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Dramatic rescue to save humpback whale and her calf trapped in shark nets

A mother and her baby humpback whale were entangled in a shark net on a Gold Coast beach this morning.

At 11 a.m. on Friday, a passerby observed the whales stranded 200 meters off Main Beach and immediately notified the Queensland Shark Control Program.


In this stunning overhead footage recorded by 9News, whales can be seen flopping around in the ocean, seeking to escape the nets.


A SeaWorld vessel and a Queensland Fisheries and Sail Patrol vessel circled the enormous creatures, determining the best method to free them.

Related: Heartbreaking image shows a whale with a net wrapped around its mouth off the east coast of Australia

According to Michael Mikitis, director of the Shark Program, a marine animal rescue team from the Fisheries Service employed special equipment to free the creatures.


‘Sea World is also backing the release,’ Mr. Mikitis told the Brisbane Times.

‘At 11:30 a.m., our crew was activated after the whale was reported via the Shark Control Hotline and confirmed using Coastwatch’s camera.’

Because of the 2m swell and 15 knot southeasterly winds, whale researcher Dr Olaf Meynecke stated that “the conditions were quite challenging to release fish.”

The whales were ultimately freed at 2 p.m. after being imprisoned for three hours and began swimming away from the land.

As it swam away, the calf was still caught in the net on its tail, but it ultimately popped free.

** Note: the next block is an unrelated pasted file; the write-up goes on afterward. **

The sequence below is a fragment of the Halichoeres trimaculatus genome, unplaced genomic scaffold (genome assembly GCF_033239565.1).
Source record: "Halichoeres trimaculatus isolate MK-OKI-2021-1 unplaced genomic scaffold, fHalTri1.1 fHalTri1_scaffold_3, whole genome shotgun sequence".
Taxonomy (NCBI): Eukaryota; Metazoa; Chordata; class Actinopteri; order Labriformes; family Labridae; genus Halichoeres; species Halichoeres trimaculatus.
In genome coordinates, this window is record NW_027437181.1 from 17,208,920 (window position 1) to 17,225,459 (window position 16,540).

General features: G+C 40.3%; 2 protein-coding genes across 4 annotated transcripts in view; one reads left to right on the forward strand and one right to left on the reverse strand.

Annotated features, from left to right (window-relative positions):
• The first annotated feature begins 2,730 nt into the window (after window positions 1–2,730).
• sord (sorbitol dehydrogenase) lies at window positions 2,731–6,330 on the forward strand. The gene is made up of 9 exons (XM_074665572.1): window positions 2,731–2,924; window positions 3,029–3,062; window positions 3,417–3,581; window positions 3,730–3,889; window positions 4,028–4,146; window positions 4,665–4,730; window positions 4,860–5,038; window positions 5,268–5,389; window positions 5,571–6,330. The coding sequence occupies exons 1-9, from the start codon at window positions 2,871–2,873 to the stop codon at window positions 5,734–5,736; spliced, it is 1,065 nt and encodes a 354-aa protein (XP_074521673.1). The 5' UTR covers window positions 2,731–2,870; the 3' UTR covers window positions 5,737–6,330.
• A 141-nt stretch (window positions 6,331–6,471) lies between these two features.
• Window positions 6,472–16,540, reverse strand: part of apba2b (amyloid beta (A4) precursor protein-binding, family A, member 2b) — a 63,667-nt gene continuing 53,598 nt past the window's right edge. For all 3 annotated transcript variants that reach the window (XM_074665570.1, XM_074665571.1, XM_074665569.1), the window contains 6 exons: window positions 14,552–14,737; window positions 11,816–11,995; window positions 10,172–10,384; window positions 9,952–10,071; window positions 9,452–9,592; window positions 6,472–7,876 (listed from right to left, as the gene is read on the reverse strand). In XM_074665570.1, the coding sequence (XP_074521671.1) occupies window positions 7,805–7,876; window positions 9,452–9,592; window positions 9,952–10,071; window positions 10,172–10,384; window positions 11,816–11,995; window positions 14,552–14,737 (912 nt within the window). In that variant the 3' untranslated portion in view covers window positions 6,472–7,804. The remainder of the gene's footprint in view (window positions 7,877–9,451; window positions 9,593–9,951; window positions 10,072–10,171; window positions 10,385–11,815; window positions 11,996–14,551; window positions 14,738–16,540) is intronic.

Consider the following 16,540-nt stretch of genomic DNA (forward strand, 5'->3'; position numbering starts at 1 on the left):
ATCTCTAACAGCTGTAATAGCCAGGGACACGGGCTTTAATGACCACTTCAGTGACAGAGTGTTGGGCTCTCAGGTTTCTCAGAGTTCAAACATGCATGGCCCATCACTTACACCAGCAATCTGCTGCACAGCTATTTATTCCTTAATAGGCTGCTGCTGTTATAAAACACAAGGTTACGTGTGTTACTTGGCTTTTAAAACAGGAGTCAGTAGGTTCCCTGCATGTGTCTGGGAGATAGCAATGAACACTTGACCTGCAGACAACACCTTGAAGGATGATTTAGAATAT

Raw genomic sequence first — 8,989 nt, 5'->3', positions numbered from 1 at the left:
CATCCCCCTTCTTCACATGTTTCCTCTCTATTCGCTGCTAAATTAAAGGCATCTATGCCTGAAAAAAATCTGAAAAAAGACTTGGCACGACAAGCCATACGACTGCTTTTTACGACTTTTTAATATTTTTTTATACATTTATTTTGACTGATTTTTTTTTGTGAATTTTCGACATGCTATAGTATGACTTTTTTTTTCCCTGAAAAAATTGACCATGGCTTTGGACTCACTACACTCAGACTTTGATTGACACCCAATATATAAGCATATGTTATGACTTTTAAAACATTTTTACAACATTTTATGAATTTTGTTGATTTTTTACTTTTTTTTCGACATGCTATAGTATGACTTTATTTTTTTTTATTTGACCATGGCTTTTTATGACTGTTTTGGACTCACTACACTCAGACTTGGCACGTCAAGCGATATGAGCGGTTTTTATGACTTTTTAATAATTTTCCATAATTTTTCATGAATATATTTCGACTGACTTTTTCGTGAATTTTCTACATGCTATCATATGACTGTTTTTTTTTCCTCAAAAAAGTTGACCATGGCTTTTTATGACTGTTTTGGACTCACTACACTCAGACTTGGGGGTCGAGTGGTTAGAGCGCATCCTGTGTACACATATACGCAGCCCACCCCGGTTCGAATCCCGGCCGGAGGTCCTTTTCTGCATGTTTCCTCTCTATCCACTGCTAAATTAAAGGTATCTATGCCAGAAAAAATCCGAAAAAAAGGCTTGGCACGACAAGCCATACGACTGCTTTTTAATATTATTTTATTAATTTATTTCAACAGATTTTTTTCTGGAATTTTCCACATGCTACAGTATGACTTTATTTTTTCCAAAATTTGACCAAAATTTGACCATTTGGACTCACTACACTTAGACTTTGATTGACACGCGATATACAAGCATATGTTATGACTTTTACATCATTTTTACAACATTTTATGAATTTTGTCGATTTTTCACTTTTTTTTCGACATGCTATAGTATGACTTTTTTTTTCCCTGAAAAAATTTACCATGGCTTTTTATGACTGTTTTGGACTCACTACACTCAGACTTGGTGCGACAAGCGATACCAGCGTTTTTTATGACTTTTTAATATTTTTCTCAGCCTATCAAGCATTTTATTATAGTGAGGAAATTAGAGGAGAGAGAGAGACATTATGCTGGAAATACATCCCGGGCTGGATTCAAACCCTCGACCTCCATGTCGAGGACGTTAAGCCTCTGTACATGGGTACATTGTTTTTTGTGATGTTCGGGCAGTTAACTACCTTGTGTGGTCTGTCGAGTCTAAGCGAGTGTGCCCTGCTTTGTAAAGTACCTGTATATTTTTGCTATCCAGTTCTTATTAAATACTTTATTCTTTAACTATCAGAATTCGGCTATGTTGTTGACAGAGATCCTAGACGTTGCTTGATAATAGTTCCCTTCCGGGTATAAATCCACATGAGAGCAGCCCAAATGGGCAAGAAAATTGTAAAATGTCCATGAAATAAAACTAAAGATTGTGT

More whales could be caught in nets on the Gold Coast in the coming weeks, according to Dr. Meynecke.

“We are now truly approaching the main peak of the Northern migration,” he told ABC News.

‘Within the following two weeks, we expect between 200 and 300 visitors every day to the Gold Coast.’

The double rescue on Friday comes after another humpback calf was released last month after being trapped in a shark net off Burleigh Beach on the south Gold Coast.

Django, a diver, jumped out of his pectoral fin and rescued the newborn whale’s pectoral fin from the slicing net.

‘When I saw the whale, I thought, ‘That’s amazing.’ Then I saw him on the internet and thought, “That’s not cool,” he explained.

He might face a punishment of up to $26,900 for interfering with shark control nets, which is unlawful in Queensland.

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Maris Lopez
Maris Lopezhttp:////
Hey there! I'm Maris, an American girl who is passionate about adventure, the outdoors and all things travel!


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